For starters, Simmonds is about to step foot into a contract year, unless his representation and Hextall agree on an extension beforehand. That very well could happen, but the Flyers may want to see Simmonds prove his health and production. Not only would that serve as reassurance on the soon-to-be 30-year-old, it also could help with trade value, if the Flyers decide to contemplate that route.

"If it has to go into next year, we're comfortable with that," Hextall said July 1.

Such a scenario wouldn't be a terrible idea for Simmonds. A loud and fast start to 2018-19 would provide him leverage in what he'll ultimately receive from the Flyers or elsewhere.

So, many eyes will be watching Simmonds' production. From where it comes will be one of the more intriguing storylines throughout.

With the Flyers, Simmonds has built himself into an elite power-play producer. Since the 2011-12 season, his first in orange and black, Simmonds owns 86 man-advantage goals, second in the NHL to only Alex Ovechkin with 131.

Which made it hard to believe when Simmonds lost grip of his first-unit net-front role down the stretch last season. The power forward went down from Feb. 20 to March 4 with a torn ligament in his thumb, opening the door for 19-year-old rookie Nolan Patrick, who impressed with his savvy and skill around the blue paint.

Patrick netted three power-play goals during Simmonds' seven-game absence and never lost his spot the rest of the way. He led the Flyers with five markers on the man advantage over the final 23 regular-season games and dished out this beauty of an assist.

Simmonds, a team-first guy who was never healthy, took it in stride.

"I've played in this league a long time and I think you come to realize as a player if you're not at your top, you're probably not going to be getting probably what you usually should," he said after the season. "I know that's what maybe went down at the end, there's not really much I can say about that. If I was 100 percent, then I think there might be some annoyance, but I wasn't 100 percent and I understand the situation that we're in, the position that we're in, we were fighting for the playoffs.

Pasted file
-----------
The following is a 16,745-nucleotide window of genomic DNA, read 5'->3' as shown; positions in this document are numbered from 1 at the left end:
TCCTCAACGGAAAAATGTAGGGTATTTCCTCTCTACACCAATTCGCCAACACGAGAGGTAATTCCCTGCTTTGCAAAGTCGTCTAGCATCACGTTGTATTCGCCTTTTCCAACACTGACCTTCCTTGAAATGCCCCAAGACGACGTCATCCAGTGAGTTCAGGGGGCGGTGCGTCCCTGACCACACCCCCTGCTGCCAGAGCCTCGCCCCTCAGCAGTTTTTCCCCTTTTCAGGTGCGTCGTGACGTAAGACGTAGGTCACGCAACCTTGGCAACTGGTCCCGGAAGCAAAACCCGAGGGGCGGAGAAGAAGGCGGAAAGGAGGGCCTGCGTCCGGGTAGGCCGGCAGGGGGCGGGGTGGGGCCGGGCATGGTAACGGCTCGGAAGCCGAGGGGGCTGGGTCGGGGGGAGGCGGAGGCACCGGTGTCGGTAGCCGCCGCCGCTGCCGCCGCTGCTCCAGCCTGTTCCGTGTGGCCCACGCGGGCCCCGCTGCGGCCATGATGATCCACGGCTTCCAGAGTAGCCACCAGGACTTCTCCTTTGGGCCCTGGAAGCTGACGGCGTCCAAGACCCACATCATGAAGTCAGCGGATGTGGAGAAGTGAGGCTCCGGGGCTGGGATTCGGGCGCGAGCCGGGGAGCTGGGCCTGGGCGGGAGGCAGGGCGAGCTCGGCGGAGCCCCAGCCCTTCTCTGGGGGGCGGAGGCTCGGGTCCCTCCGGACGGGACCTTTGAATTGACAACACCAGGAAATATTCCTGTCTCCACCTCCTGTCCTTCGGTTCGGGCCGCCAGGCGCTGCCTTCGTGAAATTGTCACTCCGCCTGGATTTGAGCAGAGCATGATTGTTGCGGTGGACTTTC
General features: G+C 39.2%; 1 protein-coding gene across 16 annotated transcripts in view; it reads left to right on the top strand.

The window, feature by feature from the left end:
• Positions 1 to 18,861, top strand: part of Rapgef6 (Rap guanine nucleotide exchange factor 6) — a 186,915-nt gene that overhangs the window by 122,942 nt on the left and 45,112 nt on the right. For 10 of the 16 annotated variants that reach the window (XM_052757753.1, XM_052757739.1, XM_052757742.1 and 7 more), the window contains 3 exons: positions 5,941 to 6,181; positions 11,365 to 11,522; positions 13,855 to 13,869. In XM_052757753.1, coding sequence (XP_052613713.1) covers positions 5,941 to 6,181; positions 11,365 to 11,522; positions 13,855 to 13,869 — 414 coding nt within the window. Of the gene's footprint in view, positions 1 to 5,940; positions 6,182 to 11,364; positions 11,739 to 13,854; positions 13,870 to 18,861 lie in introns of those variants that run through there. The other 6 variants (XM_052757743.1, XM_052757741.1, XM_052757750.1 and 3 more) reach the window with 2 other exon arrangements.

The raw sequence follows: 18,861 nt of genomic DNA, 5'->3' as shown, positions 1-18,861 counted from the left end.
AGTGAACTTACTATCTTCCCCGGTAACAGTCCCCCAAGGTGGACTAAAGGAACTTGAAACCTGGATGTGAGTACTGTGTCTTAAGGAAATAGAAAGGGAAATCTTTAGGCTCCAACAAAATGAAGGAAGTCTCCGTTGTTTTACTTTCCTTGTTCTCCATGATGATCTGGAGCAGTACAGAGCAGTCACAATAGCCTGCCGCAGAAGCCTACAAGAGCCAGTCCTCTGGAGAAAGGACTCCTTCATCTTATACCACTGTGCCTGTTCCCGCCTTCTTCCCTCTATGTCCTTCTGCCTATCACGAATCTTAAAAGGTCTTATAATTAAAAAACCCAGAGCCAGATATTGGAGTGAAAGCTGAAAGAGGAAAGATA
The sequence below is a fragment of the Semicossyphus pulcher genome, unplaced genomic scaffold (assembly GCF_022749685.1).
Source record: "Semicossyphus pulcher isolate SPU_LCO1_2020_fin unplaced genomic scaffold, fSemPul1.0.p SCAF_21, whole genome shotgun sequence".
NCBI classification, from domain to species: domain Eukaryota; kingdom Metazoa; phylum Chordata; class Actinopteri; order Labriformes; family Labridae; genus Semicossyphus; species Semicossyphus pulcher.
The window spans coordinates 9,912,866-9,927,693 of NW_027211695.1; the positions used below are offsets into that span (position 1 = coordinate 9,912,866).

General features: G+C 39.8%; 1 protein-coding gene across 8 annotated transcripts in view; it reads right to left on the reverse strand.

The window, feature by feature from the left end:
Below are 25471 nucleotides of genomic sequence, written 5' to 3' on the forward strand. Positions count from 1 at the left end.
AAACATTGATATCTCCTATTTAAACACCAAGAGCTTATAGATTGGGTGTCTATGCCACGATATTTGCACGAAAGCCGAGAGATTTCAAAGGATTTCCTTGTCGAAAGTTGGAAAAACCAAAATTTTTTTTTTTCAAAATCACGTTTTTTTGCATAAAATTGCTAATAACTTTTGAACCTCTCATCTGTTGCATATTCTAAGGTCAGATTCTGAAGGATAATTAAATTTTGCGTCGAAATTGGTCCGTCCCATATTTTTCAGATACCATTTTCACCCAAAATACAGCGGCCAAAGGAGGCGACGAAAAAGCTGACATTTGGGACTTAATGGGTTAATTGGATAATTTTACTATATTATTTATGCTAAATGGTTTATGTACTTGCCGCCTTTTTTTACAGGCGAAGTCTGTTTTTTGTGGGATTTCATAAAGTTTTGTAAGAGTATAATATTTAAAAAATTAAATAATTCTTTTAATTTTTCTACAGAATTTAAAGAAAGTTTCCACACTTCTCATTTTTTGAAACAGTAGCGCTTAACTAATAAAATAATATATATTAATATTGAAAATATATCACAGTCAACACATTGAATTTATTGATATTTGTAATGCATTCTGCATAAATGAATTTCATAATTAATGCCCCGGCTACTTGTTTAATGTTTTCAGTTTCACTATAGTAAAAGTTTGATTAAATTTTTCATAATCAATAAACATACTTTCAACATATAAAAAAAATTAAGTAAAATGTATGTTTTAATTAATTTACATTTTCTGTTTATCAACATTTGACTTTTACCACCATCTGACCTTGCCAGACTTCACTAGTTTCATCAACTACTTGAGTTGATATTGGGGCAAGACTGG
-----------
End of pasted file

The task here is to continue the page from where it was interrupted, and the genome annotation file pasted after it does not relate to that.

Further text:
"While I got hurt there, Patty got put on the first power-play unit and scored two goals the first [two games], so what am I going to argue with? The kid's a heck of a hockey player and he earned it, he definitely earned it, and there's not much I can say. Just going to go out there once I got back and do what I can to help the team."

None of this is to suggest Simmonds won't regain his post on the power play. When healthy, there aren't many better at it, but the competition is clear with the rise of Patrick and the addition of James van Riemsdyk, a net-front guy himself.

Even before JVR jumped back into the picture, Simmonds saw his ice time dip. He played 15:13 during the Flyers' last six regular-season games and just 14:36 in six postseason contests. Simmonds simply wasn't himself. As a result, he was relegated to a third-line slot and may see the same in 2018-19 now that the Flyers are deeper.

"He can play every way," Hextall said about Simmonds when the Flyers inked van Riemsdyk on Day 1 of free agency. "He's net front on the power play, he's a physical player, forechecker, straight-line, go-to-the-net-with-your-stick-on-the-ice guy. Simmer can play up top or certainly down your lineup."

No matter where he plays, Simmonds will be motivated, maybe even a little ticked off.

That's a scary thought.